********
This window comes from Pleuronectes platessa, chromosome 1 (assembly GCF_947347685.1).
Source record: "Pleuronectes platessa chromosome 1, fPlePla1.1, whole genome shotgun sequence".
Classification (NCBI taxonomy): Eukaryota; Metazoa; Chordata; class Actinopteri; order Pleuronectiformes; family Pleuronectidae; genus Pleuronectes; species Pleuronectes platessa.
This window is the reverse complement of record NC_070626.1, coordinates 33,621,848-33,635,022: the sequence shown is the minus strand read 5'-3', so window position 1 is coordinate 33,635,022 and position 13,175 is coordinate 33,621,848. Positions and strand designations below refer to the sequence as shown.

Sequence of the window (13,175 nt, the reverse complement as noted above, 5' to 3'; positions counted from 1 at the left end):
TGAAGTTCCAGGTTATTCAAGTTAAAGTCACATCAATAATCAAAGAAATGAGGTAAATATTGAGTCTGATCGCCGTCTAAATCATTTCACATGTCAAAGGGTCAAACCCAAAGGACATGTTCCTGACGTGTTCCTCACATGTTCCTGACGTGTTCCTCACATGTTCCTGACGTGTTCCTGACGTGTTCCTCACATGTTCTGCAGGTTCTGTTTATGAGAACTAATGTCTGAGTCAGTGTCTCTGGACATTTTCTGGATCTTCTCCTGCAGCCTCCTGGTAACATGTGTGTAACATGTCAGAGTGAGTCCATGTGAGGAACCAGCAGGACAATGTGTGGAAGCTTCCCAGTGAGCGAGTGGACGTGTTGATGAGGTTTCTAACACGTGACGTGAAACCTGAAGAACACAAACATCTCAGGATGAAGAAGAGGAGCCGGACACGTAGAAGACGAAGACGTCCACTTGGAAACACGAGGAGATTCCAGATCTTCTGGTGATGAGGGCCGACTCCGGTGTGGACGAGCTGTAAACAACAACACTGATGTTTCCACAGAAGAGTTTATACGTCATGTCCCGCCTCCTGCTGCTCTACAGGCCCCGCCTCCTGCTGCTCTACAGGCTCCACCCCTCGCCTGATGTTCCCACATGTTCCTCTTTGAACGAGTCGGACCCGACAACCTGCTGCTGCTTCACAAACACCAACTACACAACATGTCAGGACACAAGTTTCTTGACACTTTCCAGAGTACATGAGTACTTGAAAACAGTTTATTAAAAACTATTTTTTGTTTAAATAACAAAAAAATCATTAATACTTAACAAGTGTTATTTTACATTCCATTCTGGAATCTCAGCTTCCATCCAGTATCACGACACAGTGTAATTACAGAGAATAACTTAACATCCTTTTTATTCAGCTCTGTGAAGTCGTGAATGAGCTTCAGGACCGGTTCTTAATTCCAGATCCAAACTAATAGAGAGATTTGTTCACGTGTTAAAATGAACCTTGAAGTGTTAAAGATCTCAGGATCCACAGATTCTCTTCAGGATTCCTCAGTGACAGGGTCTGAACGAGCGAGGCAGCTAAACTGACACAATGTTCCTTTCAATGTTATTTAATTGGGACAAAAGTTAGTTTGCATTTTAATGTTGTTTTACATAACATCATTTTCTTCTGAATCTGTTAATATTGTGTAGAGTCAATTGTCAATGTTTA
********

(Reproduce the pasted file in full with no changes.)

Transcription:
This window comes from Pleuronectes platessa, chromosome 1 (assembly GCF_947347685.1).
Source record: "Pleuronectes platessa chromosome 1, fPlePla1.1, whole genome shotgun sequence".
Classification (NCBI taxonomy): Eukaryota; Metazoa; Chordata; class Actinopteri; order Pleuronectiformes; family Pleuronectidae; genus Pleuronectes; species Pleuronectes platessa.
This window is the reverse complement of record NC_070626.1, coordinates 33,621,848-33,635,022: the sequence shown is the minus strand read 5'-3', so window position 1 is coordinate 33,635,022 and position 13,175 is coordinate 33,621,848. Positions and strand designations below refer to the sequence as shown.

Sequence of the window (13,175 nt, the reverse complement as noted above, 5' to 3'; positions counted from 1 at the left end):
TGAAGTTCCAGGTTATTCAAGTTAAAGTCACATCAATAATCAAAGAAATGAGGTAAATATTGAGTCTGATCGCCGTCTAAATCATTTCACATGTCAAAGGGTCAAACCCAAAGGACATGTTCCTGACGTGTTCCTCACATGTTCCTGACGTGTTCCTCACATGTTCCTGACGTGTTCCTGACGTGTTCCTCACATGTTCTGCAGGTTCTGTTTATGAGAACTAATGTCTGAGTCAGTGTCTCTGGACATTTTCTGGATCTTCTCCTGCAGCCTCCTGGTAACATGTGTGTAACATGTCAGAGTGAGTCCATGTGAGGAACCAGCAGGACAATGTGTGGAAGCTTCCCAGTGAGCGAGTGGACGTGTTGATGAGGTTTCTAACACGTGACGTGAAACCTGAAGAACACAAACATCTCAGGATGAAGAAGAGGAGCCGGACACGTAGAAGACGAAGACGTCCACTTGGAAACACGAGGAGATTCCAGATCTTCTGGTGATGAGGGCCGACTCCGGTGTGGACGAGCTGTAAACAACAACACTGATGTTTCCACAGAAGAGTTTATACGTCATGTCCCGCCTCCTGCTGCTCTACAGGCCCCGCCTCCTGCTGCTCTACAGGCTCCACCCCTCGCCTGATGTTCCCACATGTTCCTCTTTGAACGAGTCGGACCCGACAACCTGCTGCTGCTTCACAAACACCAACTACACAACATGTCAGGACACAAGTTTCTTGACACTTTCCAGAGTACATGAGTACTTGAAAACAGTTTATTAAAAACTATTTTTTGTTTAAATAACAAAAAAATCATTAATACTTAACAAGTGTTATTTTACATTCCATTCTGGAATCTCAGCTTCCATCCAGTATCACGACACAGTGTAATTACAGAGAATAACTTAACATCCTTTTTATTCAGCTCTGTGAAGTCGTGAATGAGCTTCAGGACCGGTTCTTAATTCCAGATCCAAACTAATAGAGAGATTTGTTCACGTGTTAAAATGAACCTTGAAGTGTTAAAGATCTCAGGATCCACAGATTCTCTTCAGGATTCCTCAGTGACAGGGTCTGAACGAGCGAGGCAGCTAAACTGACACAATGTTCCTTTCAATGTTATTTAATTGGGACAAAAGTTAGTTTGCATTTTAATGTTGTTTTACATAACATCATTTTCTTCTGAATCTGTTAATATTGTGTAGAGTCAATTGTCAATGTTTA